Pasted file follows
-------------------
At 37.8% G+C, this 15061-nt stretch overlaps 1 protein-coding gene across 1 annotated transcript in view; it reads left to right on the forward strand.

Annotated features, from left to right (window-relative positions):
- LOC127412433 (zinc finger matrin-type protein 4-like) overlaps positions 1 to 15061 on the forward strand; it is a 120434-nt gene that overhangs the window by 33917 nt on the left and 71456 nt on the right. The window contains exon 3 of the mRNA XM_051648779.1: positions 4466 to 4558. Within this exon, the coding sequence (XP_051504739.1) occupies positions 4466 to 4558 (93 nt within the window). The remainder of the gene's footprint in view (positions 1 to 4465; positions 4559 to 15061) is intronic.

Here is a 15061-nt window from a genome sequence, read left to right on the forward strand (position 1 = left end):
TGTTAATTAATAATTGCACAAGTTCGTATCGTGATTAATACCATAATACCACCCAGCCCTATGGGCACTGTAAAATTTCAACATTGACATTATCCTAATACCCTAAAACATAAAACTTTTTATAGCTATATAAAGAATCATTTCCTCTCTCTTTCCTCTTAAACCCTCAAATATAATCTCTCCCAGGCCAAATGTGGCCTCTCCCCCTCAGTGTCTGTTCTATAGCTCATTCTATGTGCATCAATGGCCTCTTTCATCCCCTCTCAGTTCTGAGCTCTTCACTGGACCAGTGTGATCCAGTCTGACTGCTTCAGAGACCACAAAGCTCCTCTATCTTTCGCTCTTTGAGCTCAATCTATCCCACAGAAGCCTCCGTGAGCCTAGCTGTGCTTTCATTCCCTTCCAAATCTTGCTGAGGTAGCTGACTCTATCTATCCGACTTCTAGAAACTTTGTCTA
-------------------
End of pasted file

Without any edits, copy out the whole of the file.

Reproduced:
At 37.8% G+C, this 15061-nt stretch overlaps 1 protein-coding gene across 1 annotated transcript in view; it reads left to right on the forward strand.

Annotated features, from left to right (window-relative positions):
- LOC127412433 (zinc finger matrin-type protein 4-like) overlaps positions 1 to 15061 on the forward strand; it is a 120434-nt gene that overhangs the window by 33917 nt on the left and 71456 nt on the right. The window contains exon 3 of the mRNA XM_051648779.1: positions 4466 to 4558. Within this exon, the coding sequence (XP_051504739.1) occupies positions 4466 to 4558 (93 nt within the window). The remainder of the gene's footprint in view (positions 1 to 4465; positions 4559 to 15061) is intronic.

Here is a 15061-nt window from a genome sequence, read left to right on the forward strand (position 1 = left end):
TGTTAATTAATAATTGCACAAGTTCGTATCGTGATTAATACCATAATACCACCCAGCCCTATGGGCACTGTAAAATTTCAACATTGACATTATCCTAATACCCTAAAACATAAAACTTTTTATAGCTATATAAAGAATCATTTCCTCTCTCTTTCCTCTTAAACCCTCAAATATAATCTCTCCCAGGCCAAATGTGGCCTCTCCCCCTCAGTGTCTGTTCTATAGCTCATTCTATGTGCATCAATGGCCTCTTTCATCCCCTCTCAGTTCTGAGCTCTTCACTGGACCAGTGTGATCCAGTCTGACTGCTTCAGAGACCACAAAGCTCCTCTATCTTTCGCTCTTTGAGCTCAATCTATCCCACAGAAGCCTCCGTGAGCCTAGCTGTGCTTTCATTCCCTTCCAAATCTTGCTGAGGTAGCTGACTCTATCTATCCGACTTCTAGAAACTTTGTCTA